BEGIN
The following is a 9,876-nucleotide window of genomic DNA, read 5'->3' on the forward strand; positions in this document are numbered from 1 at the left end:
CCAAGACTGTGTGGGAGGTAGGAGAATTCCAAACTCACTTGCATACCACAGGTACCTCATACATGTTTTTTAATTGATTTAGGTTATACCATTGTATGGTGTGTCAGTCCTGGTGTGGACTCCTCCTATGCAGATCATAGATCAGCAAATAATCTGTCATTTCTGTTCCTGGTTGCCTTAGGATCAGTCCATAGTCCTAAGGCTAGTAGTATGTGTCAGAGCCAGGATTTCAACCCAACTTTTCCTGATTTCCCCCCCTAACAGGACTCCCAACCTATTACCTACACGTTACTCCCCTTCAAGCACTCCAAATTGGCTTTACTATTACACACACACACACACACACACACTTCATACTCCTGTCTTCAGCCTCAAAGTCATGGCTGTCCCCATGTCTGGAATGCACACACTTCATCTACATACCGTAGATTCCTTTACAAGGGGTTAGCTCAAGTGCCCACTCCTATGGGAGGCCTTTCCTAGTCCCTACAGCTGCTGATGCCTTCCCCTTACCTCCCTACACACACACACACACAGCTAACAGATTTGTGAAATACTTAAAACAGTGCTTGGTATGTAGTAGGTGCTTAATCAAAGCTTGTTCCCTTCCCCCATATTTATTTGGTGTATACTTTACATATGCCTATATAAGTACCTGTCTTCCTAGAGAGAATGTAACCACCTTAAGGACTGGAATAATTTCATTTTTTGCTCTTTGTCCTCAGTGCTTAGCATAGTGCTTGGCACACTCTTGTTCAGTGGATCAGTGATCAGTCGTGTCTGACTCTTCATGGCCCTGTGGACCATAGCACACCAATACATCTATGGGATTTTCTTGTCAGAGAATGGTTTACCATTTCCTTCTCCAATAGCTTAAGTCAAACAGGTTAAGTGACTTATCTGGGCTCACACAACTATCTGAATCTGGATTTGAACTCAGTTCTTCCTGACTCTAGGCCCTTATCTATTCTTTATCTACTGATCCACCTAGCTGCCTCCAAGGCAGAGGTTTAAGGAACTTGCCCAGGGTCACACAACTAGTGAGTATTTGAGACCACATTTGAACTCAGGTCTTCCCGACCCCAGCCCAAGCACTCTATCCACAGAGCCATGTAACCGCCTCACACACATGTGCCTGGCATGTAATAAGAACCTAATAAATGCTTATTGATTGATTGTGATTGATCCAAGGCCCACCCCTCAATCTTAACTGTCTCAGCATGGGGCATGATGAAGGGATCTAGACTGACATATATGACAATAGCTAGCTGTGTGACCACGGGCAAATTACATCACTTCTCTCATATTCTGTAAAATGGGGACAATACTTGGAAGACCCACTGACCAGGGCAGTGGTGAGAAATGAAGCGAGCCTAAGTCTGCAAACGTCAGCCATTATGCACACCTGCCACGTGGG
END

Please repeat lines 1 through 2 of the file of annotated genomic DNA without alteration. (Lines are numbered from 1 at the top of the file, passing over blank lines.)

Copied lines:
The following is a 9,876-nucleotide window of genomic DNA, read 5'->3' on the forward strand; positions in this document are numbered from 1 at the left end:
CCAAGACTGTGTGGGAGGTAGGAGAATTCCAAACTCACTTGCATACCACAGGTACCTCATACATGTTTTTTAATTGATTTAGGTTATACCATTGTATGGTGTGTCAGTCCTGGTGTGGACTCCTCCTATGCAGATCATAGATCAGCAAATAATCTGTCATTTCTGTTCCTGGTTGCCTTAGGATCAGTCCATAGTCCTAAGGCTAGTAGTATGTGTCAGAGCCAGGATTTCAACCCAACTTTTCCTGATTTCCCCCCCTAACAGGACTCCCAACCTATTACCTACACGTTACTCCCCTTCAAGCACTCCAAATTGGCTTTACTATTACACACACACACACACACACACACTTCATACTCCTGTCTTCAGCCTCAAAGTCATGGCTGTCCCCATGTCTGGAATGCACACACTTCATCTACATACCGTAGATTCCTTTACAAGGGGTTAGCTCAAGTGCCCACTCCTATGGGAGGCCTTTCCTAGTCCCTACAGCTGCTGATGCCTTCCCCTTACCTCCCTACACACACACACACACAGCTAACAGATTTGTGAAATACTTAAAACAGTGCTTGGTATGTAGTAGGTGCTTAATCAAAGCTTGTTCCCTTCCCCCATATTTATTTGGTGTATACTTTACATATGCCTATATAAGTACCTGTCTTCCTAGAGAGAATGTAACCACCTTAAGGACTGGAATAATTTCATTTTTTGCTCTTTGTCCTCAGTGCTTAGCATAGTGCTTGGCACACTCTTGTTCAGTGGATCAGTGATCAGTCGTGTCTGACTCTTCATGGCCCTGTGGACCATAGCACACCAATACATCTATGGGATTTTCTTGTCAGAGAATGGTTTACCATTTCCTTCTCCAATAGCTTAAGTCAAACAGGTTAAGTGACTTATCTGGGCTCACACAACTATCTGAATCTGGATTTGAACTCAGTTCTTCCTGACTCTAGGCCCTTATCTATTCTTTATCTACTGATCCACCTAGCTGCCTCCAAGGCAGAGGTTTAAGGAACTTGCCCAGGGTCACACAACTAGTGAGTATTTGAGACCACATTTGAACTCAGGTCTTCCCGACCCCAGCCCAAGCACTCTATCCACAGAGCCATGTAACCGCCTCACACACATGTGCCTGGCATGTAATAAGAACCTAATAAATGCTTATTGATTGATTGTGATTGATCCAAGGCCCACCCCTCAATCTTAACTGTCTCAGCATGGGGCATGATGAAGGGATCTAGACTGACATATATGACAATAGCTAGCTGTGTGACCACGGGCAAATTACATCACTTCTCTCATATTCTGTAAAATGGGGACAATACTTGGAAGACCCACTGACCAGGGCAGTGGTGAGAAATGAAGCGAGCCTAAGTCTGCAAACGTCAGCCATTATGCACACCTGCCACGTGGG